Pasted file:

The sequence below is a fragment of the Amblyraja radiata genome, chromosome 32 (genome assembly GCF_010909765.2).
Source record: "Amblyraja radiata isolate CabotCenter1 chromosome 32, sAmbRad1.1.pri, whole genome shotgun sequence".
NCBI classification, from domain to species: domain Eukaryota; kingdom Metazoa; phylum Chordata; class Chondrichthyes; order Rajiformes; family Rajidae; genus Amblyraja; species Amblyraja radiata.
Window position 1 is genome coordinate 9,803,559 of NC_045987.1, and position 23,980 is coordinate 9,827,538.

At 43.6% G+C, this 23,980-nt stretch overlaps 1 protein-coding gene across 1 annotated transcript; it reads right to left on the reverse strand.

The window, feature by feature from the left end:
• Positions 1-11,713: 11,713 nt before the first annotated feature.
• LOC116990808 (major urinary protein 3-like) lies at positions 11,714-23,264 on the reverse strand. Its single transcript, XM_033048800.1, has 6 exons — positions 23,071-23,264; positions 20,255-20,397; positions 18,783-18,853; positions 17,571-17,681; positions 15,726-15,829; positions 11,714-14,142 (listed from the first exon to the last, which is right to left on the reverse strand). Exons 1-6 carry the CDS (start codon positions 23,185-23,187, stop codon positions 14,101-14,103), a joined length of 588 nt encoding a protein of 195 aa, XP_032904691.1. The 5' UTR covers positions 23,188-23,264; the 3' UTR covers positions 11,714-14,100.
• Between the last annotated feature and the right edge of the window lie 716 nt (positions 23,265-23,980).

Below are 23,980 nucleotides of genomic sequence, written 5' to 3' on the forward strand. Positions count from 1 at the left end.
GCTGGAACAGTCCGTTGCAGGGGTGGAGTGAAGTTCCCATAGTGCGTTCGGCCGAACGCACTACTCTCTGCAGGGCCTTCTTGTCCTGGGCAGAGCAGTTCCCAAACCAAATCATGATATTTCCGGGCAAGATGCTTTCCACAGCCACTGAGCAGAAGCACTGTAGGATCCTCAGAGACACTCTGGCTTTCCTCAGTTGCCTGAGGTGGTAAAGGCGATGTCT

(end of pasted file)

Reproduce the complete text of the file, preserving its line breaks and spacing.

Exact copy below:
The sequence below is a fragment of the Amblyraja radiata genome, chromosome 32 (genome assembly GCF_010909765.2).
Source record: "Amblyraja radiata isolate CabotCenter1 chromosome 32, sAmbRad1.1.pri, whole genome shotgun sequence".
NCBI classification, from domain to species: domain Eukaryota; kingdom Metazoa; phylum Chordata; class Chondrichthyes; order Rajiformes; family Rajidae; genus Amblyraja; species Amblyraja radiata.
Window position 1 is genome coordinate 9,803,559 of NC_045987.1, and position 23,980 is coordinate 9,827,538.

At 43.6% G+C, this 23,980-nt stretch overlaps 1 protein-coding gene across 1 annotated transcript; it reads right to left on the reverse strand.

The window, feature by feature from the left end:
• Positions 1-11,713: 11,713 nt before the first annotated feature.
• LOC116990808 (major urinary protein 3-like) lies at positions 11,714-23,264 on the reverse strand. Its single transcript, XM_033048800.1, has 6 exons — positions 23,071-23,264; positions 20,255-20,397; positions 18,783-18,853; positions 17,571-17,681; positions 15,726-15,829; positions 11,714-14,142 (listed from the first exon to the last, which is right to left on the reverse strand). Exons 1-6 carry the CDS (start codon positions 23,185-23,187, stop codon positions 14,101-14,103), a joined length of 588 nt encoding a protein of 195 aa, XP_032904691.1. The 5' UTR covers positions 23,188-23,264; the 3' UTR covers positions 11,714-14,100.
• Between the last annotated feature and the right edge of the window lie 716 nt (positions 23,265-23,980).

Below are 23,980 nucleotides of genomic sequence, written 5' to 3' on the forward strand. Positions count from 1 at the left end.
GCTGGAACAGTCCGTTGCAGGGGTGGAGTGAAGTTCCCATAGTGCGTTCGGCCGAACGCACTACTCTCTGCAGGGCCTTCTTGTCCTGGGCAGAGCAGTTCCCAAACCAAATCATGATATTTCCGGGCAAGATGCTTTCCACAGCCACTGAGCAGAAGCACTGTAGGATCCTCAGAGACACTCTGGCTTTCCTCAGTTGCCTGAGGTGGTAAAGGCGATGTCT